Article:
HIGHLANDS REIT: Management Report and Analysis of Financial Condition and Results of Operations (Form 10-K)


References to "Highlands," "the Company," "we" or "us" are to Highlands REIT,
Inc., as well as all of Highlands' wholly-owned and consolidated subsidiaries.
The following discussion and analysis of our financial condition and results of
operations should be read in conjunction with "Part I-Item 1A. Risk Factors,"
"Part I-Item 1. Business," "Part I-Item 2. Properties" and the historical
consolidated financial statements, and related notes included elsewhere in this
Annual Report. The following discussion and analysis contains forward-looking
statements based upon our current expectations, estimates and assumptions that
involve risks and uncertainties. Our actual results could differ materially from
those discussed in these forward-looking statements due to a variety of risks,
uncertainties and other factors, including but not limited to, factors discussed
in "Part I-Item 1A. Risk Factors" and "Disclosure Regarding Forward-Looking
Statements." The following discussion and analysis should be read in conjunction
with the Company's Consolidated Financial Statements and accompanying notes,
which appear elsewhere in this Annual Report on Form 10-K.
Overview
We are a self-advised and self-administered real estate investment trust
("REIT") created to own and manage substantially all of the "non-core" assets
previously owned and managed by our former parent, InvenTrust Properties Corp.,
a Maryland corporation ("InvenTrust"). On April 28, 2016, we were spun-off from
InvenTrust through a pro rata distribution (the "Distribution") by InvenTrust of
100% of the outstanding shares of our common stock to holders of InvenTrust's
common stock. Prior to or concurrent with the separation, we and InvenTrust
engaged in certain reorganization transactions that were designed to consolidate
substantially all of InvenTrust's remaining "non-core" assets in Highlands.
This portfolio of "non-core" assets, which were acquired by InvenTrust between
2005 and 2008, included assets that are special use, single-tenant or
build-to-suit; face unresolved legal issues; are in undesirable locations or in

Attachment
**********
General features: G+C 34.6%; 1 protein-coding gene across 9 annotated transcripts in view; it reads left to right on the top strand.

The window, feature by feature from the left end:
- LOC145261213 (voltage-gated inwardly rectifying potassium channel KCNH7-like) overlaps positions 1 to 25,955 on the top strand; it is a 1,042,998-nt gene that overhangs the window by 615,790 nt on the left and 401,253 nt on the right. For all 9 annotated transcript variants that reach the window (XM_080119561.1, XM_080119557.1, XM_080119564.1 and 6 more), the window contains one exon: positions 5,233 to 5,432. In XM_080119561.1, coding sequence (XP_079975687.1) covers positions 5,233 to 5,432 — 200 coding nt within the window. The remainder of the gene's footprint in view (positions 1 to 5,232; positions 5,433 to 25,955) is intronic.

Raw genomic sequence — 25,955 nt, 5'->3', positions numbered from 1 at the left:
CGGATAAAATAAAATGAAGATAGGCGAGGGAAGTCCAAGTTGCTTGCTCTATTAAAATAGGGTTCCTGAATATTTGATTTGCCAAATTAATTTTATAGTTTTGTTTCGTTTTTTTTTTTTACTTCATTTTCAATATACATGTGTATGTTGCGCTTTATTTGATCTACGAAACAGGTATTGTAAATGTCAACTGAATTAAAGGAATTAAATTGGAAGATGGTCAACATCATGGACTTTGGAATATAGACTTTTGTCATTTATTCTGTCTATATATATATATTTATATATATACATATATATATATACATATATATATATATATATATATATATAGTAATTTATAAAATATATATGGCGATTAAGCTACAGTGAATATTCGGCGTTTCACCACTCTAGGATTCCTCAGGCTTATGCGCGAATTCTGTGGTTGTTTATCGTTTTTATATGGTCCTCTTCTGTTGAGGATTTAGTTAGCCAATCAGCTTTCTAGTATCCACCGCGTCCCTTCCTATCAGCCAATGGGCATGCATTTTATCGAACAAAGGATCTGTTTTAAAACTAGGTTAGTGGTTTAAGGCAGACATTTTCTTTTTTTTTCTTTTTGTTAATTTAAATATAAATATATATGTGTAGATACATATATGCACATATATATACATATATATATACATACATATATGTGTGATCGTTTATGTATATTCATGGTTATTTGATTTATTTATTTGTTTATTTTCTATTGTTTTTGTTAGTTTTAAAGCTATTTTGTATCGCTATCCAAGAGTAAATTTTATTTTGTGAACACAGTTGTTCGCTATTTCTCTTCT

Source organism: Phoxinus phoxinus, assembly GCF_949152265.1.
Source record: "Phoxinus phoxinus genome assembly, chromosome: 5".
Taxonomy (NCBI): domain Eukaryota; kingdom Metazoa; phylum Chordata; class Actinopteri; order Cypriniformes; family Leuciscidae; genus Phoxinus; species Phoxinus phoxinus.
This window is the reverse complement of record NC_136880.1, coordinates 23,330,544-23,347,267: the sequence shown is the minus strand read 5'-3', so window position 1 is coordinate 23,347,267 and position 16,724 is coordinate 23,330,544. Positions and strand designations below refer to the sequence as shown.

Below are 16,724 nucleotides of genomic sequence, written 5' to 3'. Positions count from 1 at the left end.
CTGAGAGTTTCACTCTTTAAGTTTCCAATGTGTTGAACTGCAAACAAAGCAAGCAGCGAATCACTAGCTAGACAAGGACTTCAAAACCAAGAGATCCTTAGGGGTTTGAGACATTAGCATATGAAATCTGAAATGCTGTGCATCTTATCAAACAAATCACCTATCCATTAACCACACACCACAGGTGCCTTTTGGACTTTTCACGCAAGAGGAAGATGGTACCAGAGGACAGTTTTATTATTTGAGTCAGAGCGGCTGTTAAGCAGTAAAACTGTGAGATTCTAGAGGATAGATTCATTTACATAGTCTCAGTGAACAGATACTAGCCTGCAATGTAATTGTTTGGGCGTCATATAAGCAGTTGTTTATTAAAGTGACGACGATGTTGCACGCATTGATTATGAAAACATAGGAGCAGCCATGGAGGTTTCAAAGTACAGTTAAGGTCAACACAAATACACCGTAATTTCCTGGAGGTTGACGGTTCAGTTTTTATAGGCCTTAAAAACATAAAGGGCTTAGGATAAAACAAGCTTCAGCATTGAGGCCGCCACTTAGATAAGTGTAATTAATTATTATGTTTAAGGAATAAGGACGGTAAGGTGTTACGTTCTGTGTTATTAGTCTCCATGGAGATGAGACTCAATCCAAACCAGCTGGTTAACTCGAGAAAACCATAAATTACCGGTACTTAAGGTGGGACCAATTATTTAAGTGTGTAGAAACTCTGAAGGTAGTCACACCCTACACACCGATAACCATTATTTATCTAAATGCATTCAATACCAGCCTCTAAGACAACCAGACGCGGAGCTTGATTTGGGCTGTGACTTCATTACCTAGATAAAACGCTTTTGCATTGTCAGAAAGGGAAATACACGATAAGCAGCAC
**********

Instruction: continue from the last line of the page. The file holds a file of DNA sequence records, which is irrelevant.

weak markets or submarkets; are aging or functionally obsolete; and/or have
sub-optimal leasing metrics. A number of our assets are retail properties
located in tertiary markets, which are particularly susceptible to the negative
trends affecting retail real estate, including the severe effects of the
COVID-19 pandemic. As a result of these characteristics, such assets are
difficult to lease, finance and refinance and are relatively illiquid compared
to other types of real estate assets. These factors also significantly limit our
asset disposition options, impact the timing of such dispositions and restrict
the viable options available to the Company for a future potential liquidity
option.
Our strategy is focused on preserving, protecting and maximizing the total value
of our portfolio with the long-term objective of providing stockholders with a
return of their investment. We engage in rigorous asset management, and seek to
sustain and enhance our portfolio, and improve the quality and income-producing
ability of our portfolio, by engaging in selective dispositions, acquisitions,
capital expenditures, financing, refinancing and enhanced leasing. We are also
focused on cost containment efforts across our portfolio, improving our overall
capital structure and making select investments in our existing "non-core"
assets to maximize their value. To the extent we are able to generate cash flows
from operations or dispositions of assets, in addition to the cash uses outlined
above, our board of directors has determined that it is in the best interests of
the Company to seek to reinvest in assets that are more likely to generate more
reliable and stable cash flows, such as multi-family assets, as part of the
Company's overall strategy to optimize the value of the portfolio, enhance our
options for a future potential liquidity option and maximize shareholder value.
Given the nature and quality of the "non-core" assets in our portfolio as well
as current market conditions, a definitive timeline for execution of our
strategy cannot be made. The impact of the COVID-19 pandemic on our business has
disrupted our efforts to implement a liquidity option and, although we cannot
predict when circumstances will improve, we will continue to evaluate options to
implement a liquidity option during 2022. However, we may be unable to execute